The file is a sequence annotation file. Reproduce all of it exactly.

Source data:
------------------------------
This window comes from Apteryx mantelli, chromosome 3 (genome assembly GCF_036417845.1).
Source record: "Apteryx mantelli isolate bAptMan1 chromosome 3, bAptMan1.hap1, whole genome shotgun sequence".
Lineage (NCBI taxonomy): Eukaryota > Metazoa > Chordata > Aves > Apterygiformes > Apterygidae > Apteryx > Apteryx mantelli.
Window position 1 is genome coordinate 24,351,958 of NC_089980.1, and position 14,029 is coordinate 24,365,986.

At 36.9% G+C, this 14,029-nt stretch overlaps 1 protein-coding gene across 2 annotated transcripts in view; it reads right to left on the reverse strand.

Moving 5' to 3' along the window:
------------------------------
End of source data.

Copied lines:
This window comes from Apteryx mantelli, chromosome 3 (genome assembly GCF_036417845.1).
Source record: "Apteryx mantelli isolate bAptMan1 chromosome 3, bAptMan1.hap1, whole genome shotgun sequence".
Lineage (NCBI taxonomy): Eukaryota > Metazoa > Chordata > Aves > Apterygiformes > Apterygidae > Apteryx > Apteryx mantelli.
Window position 1 is genome coordinate 24,351,958 of NC_089980.1, and position 14,029 is coordinate 24,365,986.

At 36.9% G+C, this 14,029-nt stretch overlaps 1 protein-coding gene across 2 annotated transcripts in view; it reads right to left on the reverse strand.

Moving 5' to 3' along the window: